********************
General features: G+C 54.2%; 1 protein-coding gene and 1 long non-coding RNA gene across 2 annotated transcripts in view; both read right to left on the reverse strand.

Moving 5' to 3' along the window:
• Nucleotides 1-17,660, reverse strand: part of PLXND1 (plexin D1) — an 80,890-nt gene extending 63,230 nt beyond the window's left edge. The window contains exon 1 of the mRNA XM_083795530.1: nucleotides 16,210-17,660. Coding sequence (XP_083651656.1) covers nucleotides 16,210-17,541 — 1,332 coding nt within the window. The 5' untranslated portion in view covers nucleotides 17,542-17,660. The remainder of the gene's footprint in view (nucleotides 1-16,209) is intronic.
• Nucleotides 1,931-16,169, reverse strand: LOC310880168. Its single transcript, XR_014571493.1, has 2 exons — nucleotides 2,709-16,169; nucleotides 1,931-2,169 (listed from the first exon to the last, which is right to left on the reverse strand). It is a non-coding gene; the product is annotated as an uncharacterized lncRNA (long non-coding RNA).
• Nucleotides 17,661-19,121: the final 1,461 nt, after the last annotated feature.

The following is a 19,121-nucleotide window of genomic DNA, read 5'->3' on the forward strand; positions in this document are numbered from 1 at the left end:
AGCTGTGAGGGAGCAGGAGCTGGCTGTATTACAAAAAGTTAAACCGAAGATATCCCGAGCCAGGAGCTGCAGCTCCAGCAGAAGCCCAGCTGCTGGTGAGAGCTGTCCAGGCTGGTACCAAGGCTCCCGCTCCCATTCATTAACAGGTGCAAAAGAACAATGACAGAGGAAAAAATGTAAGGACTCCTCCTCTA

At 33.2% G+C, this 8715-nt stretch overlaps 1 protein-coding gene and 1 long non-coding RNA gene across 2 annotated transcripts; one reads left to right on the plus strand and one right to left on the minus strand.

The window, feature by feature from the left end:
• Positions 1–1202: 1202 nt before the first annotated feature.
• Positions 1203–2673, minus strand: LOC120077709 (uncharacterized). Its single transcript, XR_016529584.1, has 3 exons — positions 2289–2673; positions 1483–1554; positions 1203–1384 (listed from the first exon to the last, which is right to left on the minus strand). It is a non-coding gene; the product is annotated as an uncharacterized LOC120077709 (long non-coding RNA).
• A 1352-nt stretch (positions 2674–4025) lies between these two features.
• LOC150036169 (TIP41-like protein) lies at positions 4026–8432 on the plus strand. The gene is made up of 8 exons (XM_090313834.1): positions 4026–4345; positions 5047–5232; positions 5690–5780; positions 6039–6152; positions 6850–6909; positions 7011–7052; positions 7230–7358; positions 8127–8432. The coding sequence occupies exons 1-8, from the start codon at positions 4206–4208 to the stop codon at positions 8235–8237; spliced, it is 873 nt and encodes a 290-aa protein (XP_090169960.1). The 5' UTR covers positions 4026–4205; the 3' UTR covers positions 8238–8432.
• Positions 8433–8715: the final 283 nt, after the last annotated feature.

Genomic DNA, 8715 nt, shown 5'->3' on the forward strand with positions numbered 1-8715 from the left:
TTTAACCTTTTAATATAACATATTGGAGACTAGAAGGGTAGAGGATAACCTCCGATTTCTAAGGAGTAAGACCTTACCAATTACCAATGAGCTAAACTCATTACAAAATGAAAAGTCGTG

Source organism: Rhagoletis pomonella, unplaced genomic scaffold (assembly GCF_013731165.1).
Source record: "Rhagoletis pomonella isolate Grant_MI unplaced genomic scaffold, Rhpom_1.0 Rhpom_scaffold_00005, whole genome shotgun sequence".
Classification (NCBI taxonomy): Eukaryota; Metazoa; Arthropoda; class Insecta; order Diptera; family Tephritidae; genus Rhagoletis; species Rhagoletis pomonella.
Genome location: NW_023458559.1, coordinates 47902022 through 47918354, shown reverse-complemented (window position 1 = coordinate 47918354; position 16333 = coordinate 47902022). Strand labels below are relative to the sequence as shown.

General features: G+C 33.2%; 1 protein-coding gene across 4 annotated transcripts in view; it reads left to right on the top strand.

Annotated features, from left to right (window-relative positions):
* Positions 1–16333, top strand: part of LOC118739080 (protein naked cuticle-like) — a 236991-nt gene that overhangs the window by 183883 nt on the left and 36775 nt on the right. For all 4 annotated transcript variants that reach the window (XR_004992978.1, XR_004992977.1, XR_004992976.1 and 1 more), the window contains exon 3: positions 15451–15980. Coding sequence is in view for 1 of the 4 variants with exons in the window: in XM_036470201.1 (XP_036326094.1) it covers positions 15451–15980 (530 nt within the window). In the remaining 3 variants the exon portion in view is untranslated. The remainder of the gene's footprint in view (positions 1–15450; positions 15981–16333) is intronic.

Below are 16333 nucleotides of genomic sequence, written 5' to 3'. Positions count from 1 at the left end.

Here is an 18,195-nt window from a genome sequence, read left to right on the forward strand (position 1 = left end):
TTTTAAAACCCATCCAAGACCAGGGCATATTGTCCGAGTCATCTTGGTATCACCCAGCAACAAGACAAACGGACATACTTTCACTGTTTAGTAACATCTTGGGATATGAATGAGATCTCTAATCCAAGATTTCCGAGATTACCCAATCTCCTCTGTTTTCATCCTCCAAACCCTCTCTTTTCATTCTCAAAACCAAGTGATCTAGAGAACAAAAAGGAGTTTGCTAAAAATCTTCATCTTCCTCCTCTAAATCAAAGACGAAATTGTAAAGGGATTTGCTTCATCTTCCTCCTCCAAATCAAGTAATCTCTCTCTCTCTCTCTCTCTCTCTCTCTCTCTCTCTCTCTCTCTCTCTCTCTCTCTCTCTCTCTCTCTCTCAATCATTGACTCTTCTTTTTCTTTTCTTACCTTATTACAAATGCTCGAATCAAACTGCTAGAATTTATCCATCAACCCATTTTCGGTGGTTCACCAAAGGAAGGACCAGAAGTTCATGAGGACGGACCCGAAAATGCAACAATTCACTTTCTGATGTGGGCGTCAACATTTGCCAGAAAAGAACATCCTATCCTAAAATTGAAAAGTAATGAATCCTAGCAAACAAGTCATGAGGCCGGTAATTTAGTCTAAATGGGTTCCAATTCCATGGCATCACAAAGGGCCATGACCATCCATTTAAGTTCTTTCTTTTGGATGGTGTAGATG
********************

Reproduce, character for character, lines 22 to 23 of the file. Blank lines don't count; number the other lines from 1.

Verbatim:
Annotated features, from left to right (window-relative positions):
* Positions 1–16333, top strand: part of LOC118739080 (protein naked cuticle-like) — a 236991-nt gene that overhangs the window by 183883 nt on the left and 36775 nt on the right. For all 4 annotated transcript variants that reach the window (XR_004992978.1, XR_004992977.1, XR_004992976.1 and 1 more), the window contains exon 3: positions 15451–15980. Coding sequence is in view for 1 of the 4 variants with exons in the window: in XM_036470201.1 (XP_036326094.1) it covers positions 15451–15980 (530 nt within the window). In the remaining 3 variants the exon portion in view is untranslated. The remainder of the gene's footprint in view (positions 1–15450; positions 15981–16333) is intronic.